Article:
18/06/2008 - 22:00

Do you want fries with that?

18/06/2008 - 22:00

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Ubiquitously recognised as a symbol of fast food culture, the burger and chips hasn't had an easy time of late in the popular media.

Do you want fries with that?
HEALTHY: Retro Betty’s owner Michael Wiss (top) and Flipside Burger Bar principal Hamish Fleming are strong believers in the healthy properties of burgers made with fresh ingredients. Photos: Grant Currall

Ubiquitously recognised as a symbol of fast food culture, the burger and chips hasn't had an easy time of late in the popular media.

But while the headlines might scream "Children's obesity epidemic" and the state government moves to ban junk food promotion in junior sporting groups, the big fast food chains aren't taking a backward step, as evidenced by Hungry Jack's recent renewal of its sponsorship of the West Coast Eagles.

There is a new, independent breed of burger barons, however, ready to challenge the cliché by offering home-made style burgers.

Former fitness consultant and bodybuilder Michael Wiss was one of the first to challenge the stereotype when he started Retro Betty's burger bars in 2001.

"There are a lot of misconceptions about burgers and fast foods; all the bad press is very unfair because it paints everyone the same way," he told Gusto.

Mr Wiss, who is a strong believer in the healthy value of burgers, says his career move from a fitness and lifestyle consultant to burger bar owner has been a natural progression.

"Retro Betty's has a strong reputation for having healthy low-fat burgers. We have a total concept where we make all the burgers, the bread rolls and the sauces," he says.

Mr Wiss says Retro Betty's clientele has evolved over time, as more people became open to the concept. Initially, more men patronised the Leederville venue, but there is now a broad range of people coming through the doors, he says.

Following success in Leederville, Mr Wiss opened a second restaurant in the Greater Union cinema complex in Innaloo in 2006.

While the first restaurant was an inner-city 50-seat venue, the Innaloo restaurant seats 160.

The fit-out of Retro Betty's has a vintage feel to it with 1960s style furniture, although Mr Wiss says that the theme doesn't refer to a specific period.

"We are 'retro cool', it doesn't refer to a specific time, some aspects are from the 1960s. I don't want to be Happy Days either because it doesn't suit everybody," he says.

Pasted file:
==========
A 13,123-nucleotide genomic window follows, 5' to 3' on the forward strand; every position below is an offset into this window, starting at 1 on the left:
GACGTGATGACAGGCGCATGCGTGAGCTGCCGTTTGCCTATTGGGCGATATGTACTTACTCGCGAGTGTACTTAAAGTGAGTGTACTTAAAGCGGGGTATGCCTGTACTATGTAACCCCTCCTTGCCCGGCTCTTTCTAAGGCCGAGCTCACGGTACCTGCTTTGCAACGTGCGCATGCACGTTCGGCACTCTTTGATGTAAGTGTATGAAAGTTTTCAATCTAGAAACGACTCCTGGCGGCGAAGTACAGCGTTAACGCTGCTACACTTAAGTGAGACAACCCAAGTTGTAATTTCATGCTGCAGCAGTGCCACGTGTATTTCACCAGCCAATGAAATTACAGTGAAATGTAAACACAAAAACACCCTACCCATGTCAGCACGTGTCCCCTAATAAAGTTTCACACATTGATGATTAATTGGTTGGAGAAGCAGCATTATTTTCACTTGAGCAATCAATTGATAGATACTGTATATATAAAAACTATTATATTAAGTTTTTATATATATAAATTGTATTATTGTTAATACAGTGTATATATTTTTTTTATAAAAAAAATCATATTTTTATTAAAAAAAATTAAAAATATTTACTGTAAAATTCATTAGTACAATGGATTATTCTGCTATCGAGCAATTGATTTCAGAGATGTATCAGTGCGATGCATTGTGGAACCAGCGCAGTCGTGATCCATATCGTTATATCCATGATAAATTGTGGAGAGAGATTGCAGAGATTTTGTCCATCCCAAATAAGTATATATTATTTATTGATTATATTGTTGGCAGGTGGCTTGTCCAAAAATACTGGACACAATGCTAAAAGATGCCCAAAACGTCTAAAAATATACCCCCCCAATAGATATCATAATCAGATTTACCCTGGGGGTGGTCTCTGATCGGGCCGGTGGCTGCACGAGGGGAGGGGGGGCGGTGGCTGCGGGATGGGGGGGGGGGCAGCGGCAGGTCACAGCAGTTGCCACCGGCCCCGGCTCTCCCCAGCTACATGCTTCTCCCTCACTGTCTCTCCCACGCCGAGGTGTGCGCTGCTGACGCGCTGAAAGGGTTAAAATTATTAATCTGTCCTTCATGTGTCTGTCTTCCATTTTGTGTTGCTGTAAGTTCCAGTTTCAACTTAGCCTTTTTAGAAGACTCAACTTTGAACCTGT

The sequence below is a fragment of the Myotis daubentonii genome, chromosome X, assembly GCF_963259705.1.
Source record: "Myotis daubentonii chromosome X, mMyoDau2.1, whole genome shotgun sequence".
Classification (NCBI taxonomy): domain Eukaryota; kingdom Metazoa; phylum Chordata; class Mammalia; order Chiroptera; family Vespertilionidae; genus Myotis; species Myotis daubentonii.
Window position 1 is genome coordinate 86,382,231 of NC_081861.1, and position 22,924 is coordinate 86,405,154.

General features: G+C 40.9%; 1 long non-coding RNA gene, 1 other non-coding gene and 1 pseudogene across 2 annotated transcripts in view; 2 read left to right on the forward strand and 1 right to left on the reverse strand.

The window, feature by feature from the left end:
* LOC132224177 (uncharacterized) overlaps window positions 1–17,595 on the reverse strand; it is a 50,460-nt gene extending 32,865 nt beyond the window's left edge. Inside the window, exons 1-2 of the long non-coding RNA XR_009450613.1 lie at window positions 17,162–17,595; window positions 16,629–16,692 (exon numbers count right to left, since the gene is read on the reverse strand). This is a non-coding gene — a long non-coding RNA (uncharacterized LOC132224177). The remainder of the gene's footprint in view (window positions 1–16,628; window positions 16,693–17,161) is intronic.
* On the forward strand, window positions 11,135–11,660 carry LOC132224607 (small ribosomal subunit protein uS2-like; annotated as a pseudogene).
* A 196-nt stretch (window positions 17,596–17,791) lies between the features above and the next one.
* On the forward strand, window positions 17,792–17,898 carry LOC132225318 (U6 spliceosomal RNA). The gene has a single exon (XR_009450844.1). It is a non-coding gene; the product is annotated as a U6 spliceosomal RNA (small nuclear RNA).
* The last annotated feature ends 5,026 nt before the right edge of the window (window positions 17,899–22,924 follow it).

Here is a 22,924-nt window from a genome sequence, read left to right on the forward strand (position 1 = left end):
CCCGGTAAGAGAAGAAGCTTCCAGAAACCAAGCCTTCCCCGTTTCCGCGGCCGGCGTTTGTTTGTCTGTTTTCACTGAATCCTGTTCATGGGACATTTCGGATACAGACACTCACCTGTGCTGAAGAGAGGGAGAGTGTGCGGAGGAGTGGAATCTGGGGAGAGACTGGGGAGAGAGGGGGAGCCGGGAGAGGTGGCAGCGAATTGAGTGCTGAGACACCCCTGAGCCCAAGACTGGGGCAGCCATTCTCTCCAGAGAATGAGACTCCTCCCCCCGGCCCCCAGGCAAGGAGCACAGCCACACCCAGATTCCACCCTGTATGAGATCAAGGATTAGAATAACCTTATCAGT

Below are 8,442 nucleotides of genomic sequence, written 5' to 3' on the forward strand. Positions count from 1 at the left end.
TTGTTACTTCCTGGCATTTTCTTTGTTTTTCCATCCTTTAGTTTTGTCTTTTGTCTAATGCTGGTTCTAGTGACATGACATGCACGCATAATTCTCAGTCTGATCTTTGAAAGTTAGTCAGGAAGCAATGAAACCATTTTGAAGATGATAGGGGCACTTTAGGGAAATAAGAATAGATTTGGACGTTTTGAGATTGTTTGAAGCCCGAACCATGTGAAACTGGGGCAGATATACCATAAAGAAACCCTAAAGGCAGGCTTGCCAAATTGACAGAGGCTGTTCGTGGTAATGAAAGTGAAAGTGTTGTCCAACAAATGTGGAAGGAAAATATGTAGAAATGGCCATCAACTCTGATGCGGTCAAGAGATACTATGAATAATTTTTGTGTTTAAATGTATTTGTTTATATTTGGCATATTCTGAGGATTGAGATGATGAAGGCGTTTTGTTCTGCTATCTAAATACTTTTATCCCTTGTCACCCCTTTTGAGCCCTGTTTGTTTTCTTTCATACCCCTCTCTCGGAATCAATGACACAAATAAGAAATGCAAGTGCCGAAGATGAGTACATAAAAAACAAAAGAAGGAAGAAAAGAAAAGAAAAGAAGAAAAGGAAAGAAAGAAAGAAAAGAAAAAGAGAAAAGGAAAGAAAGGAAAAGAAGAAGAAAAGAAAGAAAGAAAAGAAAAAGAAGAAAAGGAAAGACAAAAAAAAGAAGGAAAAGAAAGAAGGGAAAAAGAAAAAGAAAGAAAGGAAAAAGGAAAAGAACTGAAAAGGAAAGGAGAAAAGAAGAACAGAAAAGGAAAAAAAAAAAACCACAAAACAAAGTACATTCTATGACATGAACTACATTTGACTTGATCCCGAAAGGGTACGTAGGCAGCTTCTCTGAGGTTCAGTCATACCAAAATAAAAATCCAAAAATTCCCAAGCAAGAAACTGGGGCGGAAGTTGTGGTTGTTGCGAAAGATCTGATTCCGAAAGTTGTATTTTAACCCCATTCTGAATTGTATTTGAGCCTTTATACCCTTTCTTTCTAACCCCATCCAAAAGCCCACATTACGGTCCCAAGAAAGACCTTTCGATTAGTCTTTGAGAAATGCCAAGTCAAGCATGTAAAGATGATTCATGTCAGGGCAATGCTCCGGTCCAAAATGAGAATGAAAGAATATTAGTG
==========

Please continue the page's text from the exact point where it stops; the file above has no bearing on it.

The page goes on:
Mr Wiss is also planning to relaunch the concept of Retro Betty's in the next couple of months, involving some changes to the set up and the colour schemes as well as adding new items on the menu.

Retro Betty's is among a number of burger bars to open in recent years, and while it remains unique with its retro cool feel, each of the venues to have opened since has found a distinctive point of difference.

Australia's Finest Burgers, which opened last year in Subiaco, has a more upmarket approach to the burger bar concept, while Flipside Burger Bar, which is occupying the old Victorian building on 239 Queen Victoria Street in North Fremantle since 2006, looks more like a neighbourhood meeting place.

"We thought it was important to make our venue simple and stylish, that's why we chose this Victorian building with the limestone walls and long communal tables," Flipside Burger Bar owner Hamish Fleming says.

"The staff cooks everything in front of the customers, it's like a bar."

Mr Fleming, who's also a lawyer, and his wife Siobhan started Flipside after working in Hong Kong for several years.

The couple is about to open a second restaurant on Cambridge Street in Wembley, and a conditional small bar licence has been approved for a venue attached to the current burger bar in North Fremantle, which will be called Mrs Brown Bar.

However, Mr Fleming says he doesn't want to roll-out a franchise format for his business, which has a communal feel.

"It's very rewarding to have a regular clientele that comes in each week and to know their names," he says.

Like Mr Wiss, Mr Fleming is a strong believer in the healthy values of burgers.

"The burger has a stigma attached to it, but if you combine high-quality meat, fresh salad and freshly baked roll, it's very healthy," he says.

STANDING BY BUSINESS. TRUSTED BY BUSINESS.

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